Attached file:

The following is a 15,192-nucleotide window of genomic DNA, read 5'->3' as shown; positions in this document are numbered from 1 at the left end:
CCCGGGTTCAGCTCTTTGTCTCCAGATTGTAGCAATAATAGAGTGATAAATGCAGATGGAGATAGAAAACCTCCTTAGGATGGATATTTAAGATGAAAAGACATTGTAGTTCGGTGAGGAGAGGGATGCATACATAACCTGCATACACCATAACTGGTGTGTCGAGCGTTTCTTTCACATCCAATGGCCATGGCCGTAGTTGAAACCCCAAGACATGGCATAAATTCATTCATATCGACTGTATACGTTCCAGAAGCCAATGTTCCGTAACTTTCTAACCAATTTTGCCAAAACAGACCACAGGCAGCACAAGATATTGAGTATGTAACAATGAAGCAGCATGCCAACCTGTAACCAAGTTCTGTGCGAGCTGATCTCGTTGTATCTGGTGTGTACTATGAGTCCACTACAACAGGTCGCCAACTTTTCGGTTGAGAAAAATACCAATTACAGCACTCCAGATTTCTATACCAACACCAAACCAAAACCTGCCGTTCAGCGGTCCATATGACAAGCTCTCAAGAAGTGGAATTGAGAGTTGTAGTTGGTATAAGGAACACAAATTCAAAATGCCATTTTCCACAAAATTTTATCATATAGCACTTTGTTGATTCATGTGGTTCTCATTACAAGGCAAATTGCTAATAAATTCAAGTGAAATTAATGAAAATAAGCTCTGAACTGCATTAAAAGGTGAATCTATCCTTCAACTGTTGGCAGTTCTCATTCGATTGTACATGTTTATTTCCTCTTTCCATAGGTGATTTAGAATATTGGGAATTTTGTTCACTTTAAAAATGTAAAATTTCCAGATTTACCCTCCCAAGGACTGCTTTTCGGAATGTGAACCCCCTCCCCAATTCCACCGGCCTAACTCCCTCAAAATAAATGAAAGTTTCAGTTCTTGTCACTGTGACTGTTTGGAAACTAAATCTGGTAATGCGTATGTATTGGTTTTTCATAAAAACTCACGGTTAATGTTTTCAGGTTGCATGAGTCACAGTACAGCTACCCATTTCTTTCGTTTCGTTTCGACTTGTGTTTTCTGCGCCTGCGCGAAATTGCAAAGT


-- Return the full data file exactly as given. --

The following is a 15,192-nucleotide window of genomic DNA, read 5'->3' as shown; positions in this document are numbered from 1 at the left end:
CCCGGGTTCAGCTCTTTGTCTCCAGATTGTAGCAATAATAGAGTGATAAATGCAGATGGAGATAGAAAACCTCCTTAGGATGGATATTTAAGATGAAAAGACATTGTAGTTCGGTGAGGAGAGGGATGCATACATAACCTGCATACACCATAACTGGTGTGTCGAGCGTTTCTTTCACATCCAATGGCCATGGCCGTAGTTGAAACCCCAAGACATGGCATAAATTCATTCATATCGACTGTATACGTTCCAGAAGCCAATGTTCCGTAACTTTCTAACCAATTTTGCCAAAACAGACCACAGGCAGCACAAGATATTGAGTATGTAACAATGAAGCAGCATGCCAACCTGTAACCAAGTTCTGTGCGAGCTGATCTCGTTGTATCTGGTGTGTACTATGAGTCCACTACAACAGGTCGCCAACTTTTCGGTTGAGAAAAATACCAATTACAGCACTCCAGATTTCTATACCAACACCAAACCAAAACCTGCCGTTCAGCGGTCCATATGACAAGCTCTCAAGAAGTGGAATTGAGAGTTGTAGTTGGTATAAGGAACACAAATTCAAAATGCCATTTTCCACAAAATTTTATCATATAGCACTTTGTTGATTCATGTGGTTCTCATTACAAGGCAAATTGCTAATAAATTCAAGTGAAATTAATGAAAATAAGCTCTGAACTGCATTAAAAGGTGAATCTATCCTTCAACTGTTGGCAGTTCTCATTCGATTGTACATGTTTATTTCCTCTTTCCATAGGTGATTTAGAATATTGGGAATTTTGTTCACTTTAAAAATGTAAAATTTCCAGATTTACCCTCCCAAGGACTGCTTTTCGGAATGTGAACCCCCTCCCCAATTCCACCGGCCTAACTCCCTCAAAATAAATGAAAGTTTCAGTTCTTGTCACTGTGACTGTTTGGAAACTAAATCTGGTAATGCGTATGTATTGGTTTTTCATAAAAACTCACGGTTAATGTTTTCAGGTTGCATGAGTCACAGTACAGCTACCCATTTCTTTCGTTTCGTTTCGACTTGTGTTTTCTGCGCCTGCGCGAAATTGCAAAGT